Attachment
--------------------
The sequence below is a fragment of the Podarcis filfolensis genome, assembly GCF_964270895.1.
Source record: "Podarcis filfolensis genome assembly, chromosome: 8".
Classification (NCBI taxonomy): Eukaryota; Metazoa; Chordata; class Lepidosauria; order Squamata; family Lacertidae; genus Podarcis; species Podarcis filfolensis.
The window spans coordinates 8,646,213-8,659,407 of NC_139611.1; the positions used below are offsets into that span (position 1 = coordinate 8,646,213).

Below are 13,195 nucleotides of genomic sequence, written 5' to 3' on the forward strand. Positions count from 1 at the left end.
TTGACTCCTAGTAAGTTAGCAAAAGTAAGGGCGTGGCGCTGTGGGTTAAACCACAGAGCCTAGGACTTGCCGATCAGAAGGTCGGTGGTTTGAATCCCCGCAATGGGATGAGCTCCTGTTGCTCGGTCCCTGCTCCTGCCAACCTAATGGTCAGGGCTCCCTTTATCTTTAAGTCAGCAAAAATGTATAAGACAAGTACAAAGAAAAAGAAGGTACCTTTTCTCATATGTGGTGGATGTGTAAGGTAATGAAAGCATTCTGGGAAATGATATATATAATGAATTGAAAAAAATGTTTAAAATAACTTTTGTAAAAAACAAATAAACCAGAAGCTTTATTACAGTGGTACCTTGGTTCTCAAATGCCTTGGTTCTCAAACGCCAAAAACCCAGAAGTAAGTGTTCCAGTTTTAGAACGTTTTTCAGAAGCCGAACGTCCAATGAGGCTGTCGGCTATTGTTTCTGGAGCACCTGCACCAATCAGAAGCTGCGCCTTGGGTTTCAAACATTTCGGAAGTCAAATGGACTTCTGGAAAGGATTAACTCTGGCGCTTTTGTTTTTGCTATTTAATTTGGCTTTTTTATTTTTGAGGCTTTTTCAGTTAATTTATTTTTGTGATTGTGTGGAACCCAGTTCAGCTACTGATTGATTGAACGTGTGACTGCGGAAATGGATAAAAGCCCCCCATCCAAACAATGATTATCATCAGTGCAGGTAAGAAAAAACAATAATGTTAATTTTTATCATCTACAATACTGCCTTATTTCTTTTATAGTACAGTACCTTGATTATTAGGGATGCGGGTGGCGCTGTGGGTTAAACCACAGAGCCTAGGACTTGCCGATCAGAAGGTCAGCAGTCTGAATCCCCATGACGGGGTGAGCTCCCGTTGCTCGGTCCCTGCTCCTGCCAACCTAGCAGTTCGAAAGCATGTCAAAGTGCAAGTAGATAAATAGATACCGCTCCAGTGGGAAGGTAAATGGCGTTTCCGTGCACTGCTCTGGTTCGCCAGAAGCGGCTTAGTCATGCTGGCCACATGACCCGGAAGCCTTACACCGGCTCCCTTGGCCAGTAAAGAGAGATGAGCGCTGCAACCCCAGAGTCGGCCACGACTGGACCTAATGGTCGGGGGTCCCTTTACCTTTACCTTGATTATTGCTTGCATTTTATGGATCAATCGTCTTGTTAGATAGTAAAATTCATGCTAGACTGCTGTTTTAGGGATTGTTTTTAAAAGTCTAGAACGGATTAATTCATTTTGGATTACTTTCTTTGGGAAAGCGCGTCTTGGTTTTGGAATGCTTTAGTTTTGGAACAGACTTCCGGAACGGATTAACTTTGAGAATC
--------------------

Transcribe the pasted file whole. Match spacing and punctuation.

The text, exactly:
The sequence below is a fragment of the Podarcis filfolensis genome, assembly GCF_964270895.1.
Source record: "Podarcis filfolensis genome assembly, chromosome: 8".
Classification (NCBI taxonomy): Eukaryota; Metazoa; Chordata; class Lepidosauria; order Squamata; family Lacertidae; genus Podarcis; species Podarcis filfolensis.
The window spans coordinates 8,646,213-8,659,407 of NC_139611.1; the positions used below are offsets into that span (position 1 = coordinate 8,646,213).

Below are 13,195 nucleotides of genomic sequence, written 5' to 3' on the forward strand. Positions count from 1 at the left end.
TTGACTCCTAGTAAGTTAGCAAAAGTAAGGGCGTGGCGCTGTGGGTTAAACCACAGAGCCTAGGACTTGCCGATCAGAAGGTCGGTGGTTTGAATCCCCGCAATGGGATGAGCTCCTGTTGCTCGGTCCCTGCTCCTGCCAACCTAATGGTCAGGGCTCCCTTTATCTTTAAGTCAGCAAAAATGTATAAGACAAGTACAAAGAAAAAGAAGGTACCTTTTCTCATATGTGGTGGATGTGTAAGGTAATGAAAGCATTCTGGGAAATGATATATATAATGAATTGAAAAAAATGTTTAAAATAACTTTTGTAAAAAACAAATAAACCAGAAGCTTTATTACAGTGGTACCTTGGTTCTCAAATGCCTTGGTTCTCAAACGCCAAAAACCCAGAAGTAAGTGTTCCAGTTTTAGAACGTTTTTCAGAAGCCGAACGTCCAATGAGGCTGTCGGCTATTGTTTCTGGAGCACCTGCACCAATCAGAAGCTGCGCCTTGGGTTTCAAACATTTCGGAAGTCAAATGGACTTCTGGAAAGGATTAACTCTGGCGCTTTTGTTTTTGCTATTTAATTTGGCTTTTTTATTTTTGAGGCTTTTTCAGTTAATTTATTTTTGTGATTGTGTGGAACCCAGTTCAGCTACTGATTGATTGAACGTGTGACTGCGGAAATGGATAAAAGCCCCCCATCCAAACAATGATTATCATCAGTGCAGGTAAGAAAAAACAATAATGTTAATTTTTATCATCTACAATACTGCCTTATTTCTTTTATAGTACAGTACCTTGATTATTAGGGATGCGGGTGGCGCTGTGGGTTAAACCACAGAGCCTAGGACTTGCCGATCAGAAGGTCAGCAGTCTGAATCCCCATGACGGGGTGAGCTCCCGTTGCTCGGTCCCTGCTCCTGCCAACCTAGCAGTTCGAAAGCATGTCAAAGTGCAAGTAGATAAATAGATACCGCTCCAGTGGGAAGGTAAATGGCGTTTCCGTGCACTGCTCTGGTTCGCCAGAAGCGGCTTAGTCATGCTGGCCACATGACCCGGAAGCCTTACACCGGCTCCCTTGGCCAGTAAAGAGAGATGAGCGCTGCAACCCCAGAGTCGGCCACGACTGGACCTAATGGTCGGGGGTCCCTTTACCTTTACCTTGATTATTGCTTGCATTTTATGGATCAATCGTCTTGTTAGATAGTAAAATTCATGCTAGACTGCTGTTTTAGGGATTGTTTTTAAAAGTCTAGAACGGATTAATTCATTTTGGATTACTTTCTTTGGGAAAGCGCGTCTTGGTTTTGGAATGCTTTAGTTTTGGAACAGACTTCCGGAACGGATTAACTTTGAGAATC